Donating clothes is contributing to Africa’s ‘mitumba’ problem

Kenya Wiley is a policy counsel and fashion law professor at Georgetown University. She previously served as counsel and senior policy adviser for the Senate Homeland Security and Governmental Affairs Committee.

If you’ve donated clothing to a local charity or tossed your stained shirts in a drop-off bin, chances are your discarded items will be dumped in Africa, winding up in landfills, water and eventually breaking down into microplastics. Your castoff T-shirt will be among millions of items harming human health, marine life and local economies. In 2021, the United States was the leading exporter of secondhand clothing, according to United Nations data, and Africa was one of the main destinations for these goods. The intention is for vendors to sell at African markets, but the quality of the used clothing — referred to as mitumba — is often so poor and soiled that the items are dumped or burned as fuel.

This week, Kenyan President William Samoei Ruto is making an official state visit to the United States, marking the first time in nearly 16 years for an African leader to do so. President Biden and Ruto are discussing trade and investment between the two countries, but there’s one part of trade policy that must not be overlooked: the billion dollars of used clothing we ship every year that ends up as textile waste in Kenya, Ghana, Tanzania and other countries in sub-Saharan Africa.

Transforming a decades-old trade law can address the mitumba problem. The African Growth and Opportunity Act (AGOA) — a trade preference program between the United States and certain African countries — was first signed into law in 2000 and is set to expire in 2025. It provides duty-free treatment to encourage trade and investment in apparel and other products, but it does not go far enough. The initiative should expand its focus beyond apparel manufacturing, as AGOA-eligible countries have done for years, but also encourage investments in recycling infrastructure to tackle the escalating textile waste problem.

This revision would help spur private investments for start-ups to scale recycling innovation in Africa — for both low-quality secondhand clothing and fabric scraps from factories in countries where apparel manufacturing is on the rise. Fabric recycling is a multifaceted process, requiring advanced chemistry for cleaning, funding for technology developments in artificial intelligence to identify and sort fiber blends, and mechanical engineering to transform old tees into new materials. Establishing robust recycling infrastructure in Africa will demand support from both the public and private sectors.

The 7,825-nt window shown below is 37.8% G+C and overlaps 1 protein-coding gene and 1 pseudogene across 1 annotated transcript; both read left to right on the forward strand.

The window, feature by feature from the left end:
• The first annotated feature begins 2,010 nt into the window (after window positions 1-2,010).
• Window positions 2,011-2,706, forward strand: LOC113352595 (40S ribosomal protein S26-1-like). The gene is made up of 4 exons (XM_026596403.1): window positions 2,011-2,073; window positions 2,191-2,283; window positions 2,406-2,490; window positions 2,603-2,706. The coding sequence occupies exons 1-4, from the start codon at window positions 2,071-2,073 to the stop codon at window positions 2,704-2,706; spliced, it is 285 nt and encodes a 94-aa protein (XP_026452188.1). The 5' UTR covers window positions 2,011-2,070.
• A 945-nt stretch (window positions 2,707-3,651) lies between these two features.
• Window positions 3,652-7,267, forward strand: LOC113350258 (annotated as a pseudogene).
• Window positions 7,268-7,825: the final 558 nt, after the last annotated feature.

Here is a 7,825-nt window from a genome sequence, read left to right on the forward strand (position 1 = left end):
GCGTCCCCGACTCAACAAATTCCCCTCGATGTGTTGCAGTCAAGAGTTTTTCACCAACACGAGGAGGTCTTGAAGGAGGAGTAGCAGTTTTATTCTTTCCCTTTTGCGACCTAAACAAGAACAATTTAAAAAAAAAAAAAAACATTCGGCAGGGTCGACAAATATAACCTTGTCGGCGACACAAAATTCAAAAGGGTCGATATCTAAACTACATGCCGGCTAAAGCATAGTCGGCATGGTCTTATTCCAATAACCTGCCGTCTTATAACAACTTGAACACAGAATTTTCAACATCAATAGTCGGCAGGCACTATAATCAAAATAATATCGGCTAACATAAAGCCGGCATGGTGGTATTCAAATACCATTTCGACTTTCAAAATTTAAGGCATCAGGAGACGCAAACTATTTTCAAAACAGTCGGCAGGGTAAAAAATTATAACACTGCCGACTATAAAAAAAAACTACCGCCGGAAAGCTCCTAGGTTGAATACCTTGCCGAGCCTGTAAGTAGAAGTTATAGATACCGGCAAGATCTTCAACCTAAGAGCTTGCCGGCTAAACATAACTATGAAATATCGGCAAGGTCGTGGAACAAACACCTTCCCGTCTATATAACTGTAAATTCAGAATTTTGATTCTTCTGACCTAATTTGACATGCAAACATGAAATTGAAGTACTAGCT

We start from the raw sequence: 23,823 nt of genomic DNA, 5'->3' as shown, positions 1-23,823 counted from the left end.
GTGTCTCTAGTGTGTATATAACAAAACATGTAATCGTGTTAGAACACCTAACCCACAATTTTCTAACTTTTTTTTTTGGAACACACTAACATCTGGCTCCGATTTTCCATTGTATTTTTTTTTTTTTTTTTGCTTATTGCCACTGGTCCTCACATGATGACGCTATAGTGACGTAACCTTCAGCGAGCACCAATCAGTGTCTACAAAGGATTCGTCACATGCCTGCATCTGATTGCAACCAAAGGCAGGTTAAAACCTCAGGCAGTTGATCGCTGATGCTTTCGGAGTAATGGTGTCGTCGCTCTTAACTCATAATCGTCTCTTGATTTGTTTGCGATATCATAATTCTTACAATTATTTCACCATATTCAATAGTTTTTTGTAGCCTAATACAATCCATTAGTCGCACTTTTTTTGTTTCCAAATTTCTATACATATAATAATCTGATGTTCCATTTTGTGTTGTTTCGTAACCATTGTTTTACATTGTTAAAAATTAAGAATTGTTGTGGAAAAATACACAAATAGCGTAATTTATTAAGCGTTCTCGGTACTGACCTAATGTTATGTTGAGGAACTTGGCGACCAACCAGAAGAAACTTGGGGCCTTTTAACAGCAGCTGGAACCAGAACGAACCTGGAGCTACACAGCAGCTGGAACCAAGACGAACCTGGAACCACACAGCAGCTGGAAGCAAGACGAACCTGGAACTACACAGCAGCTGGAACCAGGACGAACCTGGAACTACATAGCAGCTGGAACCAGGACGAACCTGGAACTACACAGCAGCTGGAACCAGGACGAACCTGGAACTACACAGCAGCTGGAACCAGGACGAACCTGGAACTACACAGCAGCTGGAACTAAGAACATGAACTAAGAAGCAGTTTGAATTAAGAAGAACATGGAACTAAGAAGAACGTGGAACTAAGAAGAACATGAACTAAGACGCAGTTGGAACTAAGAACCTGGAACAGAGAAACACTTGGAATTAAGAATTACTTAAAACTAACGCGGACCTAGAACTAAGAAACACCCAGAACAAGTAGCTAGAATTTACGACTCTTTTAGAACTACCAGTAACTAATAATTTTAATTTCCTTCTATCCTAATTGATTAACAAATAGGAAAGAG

For a bipartisan precedent that can guide the needed revisions, look no further than the Save Our Seas 2.0 Act, the 2020 law Congress passed to combat ocean plastic pollution worldwide. That was followed by USAID’s launch of the Save Our Seas Initiative, with support from U.S. and international businesses. Such a blueprint can be used in the reauthorization of AGOA to tackle textile waste in Africa, foster innovation and empower entrepreneurs.

Yet cleaning up Africa’s existing textile waste will address only part of the problem. Investing in talent across the continent is crucial to prevent future pollution. African entrepreneurs have age-old answers to environmental sustainability that must not be overlooked — particularly by brands striving for circular solutions so that items stay in use for longer periods.

Designing with durability has been a part of African cultures for centuries, using weaving techniques and high-quality fabrics passed from generation to generation. Young entrepreneurs are also leading the way in developing innovative products and materials across the continent — turning farm waste into biodegradable fabrics and fusing art and commerce to redesign secondhand items. In 2023, entrepreneurs in Kenya alone secured more than $600 million in start-up capital across green energy, agri-tech and logistics — sectors that will be pivotal in addressing Africa’s waste problem.

If used clothing is the problem, why not prohibit it altogether? The answer is that countries tried. In 2016, a group of East African countries joined forces to ban imports of secondhand clothing. In retaliation, the Trump administration threatened to remove the countries from the program that is at the core of U.S.-Africa trade policy if they followed through. No surprise that a lobby group representing used clothing sorters backed the move. The only country that stood firm was Rwanda and, to this day, its duty-free apparel benefits under AGOA remain suspended.

As the African Growth and Opportunity Act approaches its 25th anniversary, now is the time to ensure that its reauthorization upholds its original intent: Reduce trade barriers and foster economic development in sub-Saharan Africa, not stifle it. That starts with addressing textile waste.

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Kenya Wiley